Written by Jonas Tai
1§1 Within the Temple of Asklepios at Epidauros, enkoimêsis (ἐγκοίμησις), a form of sleep incubation, was the practice by which the god himself would supposedly manifest within dreams to heal his ailing patients. Stories of these miraculous healings were documented in the iamata, a set of inscriptions memorializing Asklepios’ exploits. In light of Epidaurian enkoimêsis, the paper of Askitopoulou et al. gives evidence for the use of opiates as a form of pre-modern anesthetic within the Asklepieion (᾽Ασκληπιεῖον). They posit that some of these miracle cures were in fact accomplished by physical means through surgery, and that induced sleep and visions of Asklepios were byproducts of opioid usage. While these findings do not disprove the veracity of these stories in their entirety, they suggest that the Asklepieion was more than just a religious center, to which the ailing would come to be healed in exchange for payments, prayers, and sacrifices.
1§2 Rather, the Temple of Asklepios at Epidauros was an institution which provided practical healthcare services by virtue of its position as a religious site, in what can be considered a mixed treatment regime of applied and religious healing. The use of opium suggests not only that the Asklepieion provided a healthcare service in a way that involved divine imagery and suggestion, but also that there was a sense of transactionalism being enacted for the psychological experience with the divine. A number of other facilities, including baths and a gymnasium, surrounded the sanctuary, which also included a temple to the goddess Hygieia, who provided an additional divinity for women, and also for healthy suppliants. The presence of Mnemosyne helped to catalogue the services of Asklepios, moving from dreams to practicality via the inscriptions of the iamata. Furthermore, that the iamata also served as quasi-advertisements, regulatory guidelines, and a source of encouragement or suggestion to patients demonstrates an additional degree of complexity in the relationship between religious and practical functions. Strikingly, both the services rendered by the Temple of Asklepios and its regulatory framework see a consistent trend in the practical application of the religious. Ultimately, the Epidaurian sanctuary of Asklepios is a testament to the conceptual unity of religion, medicine, and healing in the Greek world.
The Use of Anesthetics in Religious Medicine
2§1 The application of anesthetics would have been necessary prior to any type of surgical procedure, lest the patient regain consciousness during the ordeal. During enkoimêsis, patients would lie down side by side within the Tholos (Θόλος), a special building set apart within the sanctuary, prior to losing consciousness. Within the Tholos, ceiling coffers depicting poppy flowers can be found, which suggests opium’s soporific use in ritual processes. Indeed, the use of opium is well-attested in the Greek world. The opium plant was likely domesticated around the Aegean, and an excavated Mycenaean terracotta figure with poppy capsules on her head and closed eyes demonstrates an awareness of the plant’s sleep-inducing effects. The Odyssey mentions Helen as casting a drug into wine, the effects of which would banish pain and anger and cause one to forget all ills. This drug nêpenthe (φάρμακον … νηπενθές), literally meaning something that removes pain and sorrow, could be a Homeric allusion to the liquid consumption of opiates. This conclusion is supported by Pausanias’ description that inside the Tholos at Epidauros was also a picture of Methê (Μέθη), the personification of drunkenness, depicting her drinking out of a crystal goblet, implying that this opiate might have been administered in liquid form.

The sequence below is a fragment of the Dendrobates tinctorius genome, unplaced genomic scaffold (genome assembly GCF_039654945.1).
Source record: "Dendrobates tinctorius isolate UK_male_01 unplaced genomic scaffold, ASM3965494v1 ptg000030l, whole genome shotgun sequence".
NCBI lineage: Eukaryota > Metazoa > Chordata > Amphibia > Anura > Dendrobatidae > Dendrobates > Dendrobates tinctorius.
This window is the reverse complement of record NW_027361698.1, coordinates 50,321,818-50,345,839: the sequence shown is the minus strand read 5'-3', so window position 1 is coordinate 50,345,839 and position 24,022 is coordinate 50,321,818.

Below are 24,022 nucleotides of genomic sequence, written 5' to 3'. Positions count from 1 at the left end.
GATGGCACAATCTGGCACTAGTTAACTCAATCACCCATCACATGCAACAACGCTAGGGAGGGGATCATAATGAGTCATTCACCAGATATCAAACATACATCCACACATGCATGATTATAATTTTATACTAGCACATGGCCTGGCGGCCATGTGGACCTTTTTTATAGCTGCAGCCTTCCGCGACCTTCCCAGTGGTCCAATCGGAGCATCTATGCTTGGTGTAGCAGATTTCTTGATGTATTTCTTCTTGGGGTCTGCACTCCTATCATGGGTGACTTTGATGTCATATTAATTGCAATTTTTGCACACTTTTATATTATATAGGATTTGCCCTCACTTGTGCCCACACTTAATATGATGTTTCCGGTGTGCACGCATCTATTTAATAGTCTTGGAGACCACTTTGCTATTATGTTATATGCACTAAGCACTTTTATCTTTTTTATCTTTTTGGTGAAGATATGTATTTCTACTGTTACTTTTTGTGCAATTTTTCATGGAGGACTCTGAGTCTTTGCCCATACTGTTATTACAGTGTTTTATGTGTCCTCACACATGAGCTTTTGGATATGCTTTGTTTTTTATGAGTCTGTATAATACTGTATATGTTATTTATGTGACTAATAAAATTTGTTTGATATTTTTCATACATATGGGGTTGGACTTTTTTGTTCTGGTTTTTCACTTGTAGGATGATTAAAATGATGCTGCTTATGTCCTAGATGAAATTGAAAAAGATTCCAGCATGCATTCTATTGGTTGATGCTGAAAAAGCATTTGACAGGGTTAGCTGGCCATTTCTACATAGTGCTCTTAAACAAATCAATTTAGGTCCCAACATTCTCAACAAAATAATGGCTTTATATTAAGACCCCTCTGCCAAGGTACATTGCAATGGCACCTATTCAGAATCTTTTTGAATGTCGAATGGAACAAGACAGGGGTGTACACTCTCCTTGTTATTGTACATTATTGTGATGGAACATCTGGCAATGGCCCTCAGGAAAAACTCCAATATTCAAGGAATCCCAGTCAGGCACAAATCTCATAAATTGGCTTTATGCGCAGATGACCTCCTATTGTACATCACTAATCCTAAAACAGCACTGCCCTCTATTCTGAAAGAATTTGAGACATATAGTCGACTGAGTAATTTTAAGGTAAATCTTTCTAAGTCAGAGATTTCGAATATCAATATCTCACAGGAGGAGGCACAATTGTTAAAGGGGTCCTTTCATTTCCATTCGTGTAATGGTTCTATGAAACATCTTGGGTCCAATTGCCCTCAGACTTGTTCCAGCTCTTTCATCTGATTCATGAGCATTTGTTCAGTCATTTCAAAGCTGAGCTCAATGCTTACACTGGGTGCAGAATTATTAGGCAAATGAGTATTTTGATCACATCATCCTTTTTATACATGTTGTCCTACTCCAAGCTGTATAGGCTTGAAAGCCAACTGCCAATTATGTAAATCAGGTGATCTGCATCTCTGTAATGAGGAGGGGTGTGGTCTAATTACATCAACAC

2§2 Although some might claim that the use of drugs was psychological, rather than physical in nature, and that there is little by way of historical precedent to suggest otherwise, there is additional evidence for the use of drugs not only in a practical and therapeutic manner, but also in a sacral context. The previous example of Helen is one of the many cases in which drugs were cast into wine, which occurred with such regularity in similar contexts that it becomes impossible to speak of wine intoxication as a separate concept from drug intoxication. In light of this, Athenaios quotes the fourth-century B.C.E. physician Mnesitheos, who states that wine grants strength in mind and body, and taken with drugs, brings aid to the wounded. This aid need not merely be psychological, as Athenaios also mentions in the same passage that Dionysos is called physician (ἰατρός) everywhere and also the health-giver (ὑγιάτης) in connection to his position as god of wine. Could this be indicative of the practical use of mixed wine and drugs for healing in respect to the god Dionysos? One of the Pythian Odes of Pindar describes the various means by which Asklepios would cure his patients: through gentle incantations, soothing potions, surgery, and the wrapping of remedies around the patient. Of the state of medicine in Pindar’s time, Rinella states that “Greek medicine and pharmacy of the archaic period combined theurgy with ‘the practical application of drugs, foreshadowing later … Greek medicine’.” Similarly, in the Republic, Plato describes the typical Asclepian medicine of his day, which consisted of drugs and cutting (φαρμάκοις τε καὶ τομαῖς). The philosopher criticizes both the biological and adoptive sons of Asklepios in contemporary Athens, who encourage an idle and easygoing way of life through these methods, instead of utilizing strict dietary regimens which could just as easily prevent disease. Hence, while there was certainly a psychological aspect to the ingestion of the mixture of wine and drug, especially in relation to surgery, it also had clear connotations of physical restoration before and during the Classical period. Drugs were the means by which a god would act in the physical world, and if drug use in an applied healing context can be demonstrated, then one could simply go the next step in placing it in a specifically within the setting of the Asklepieion.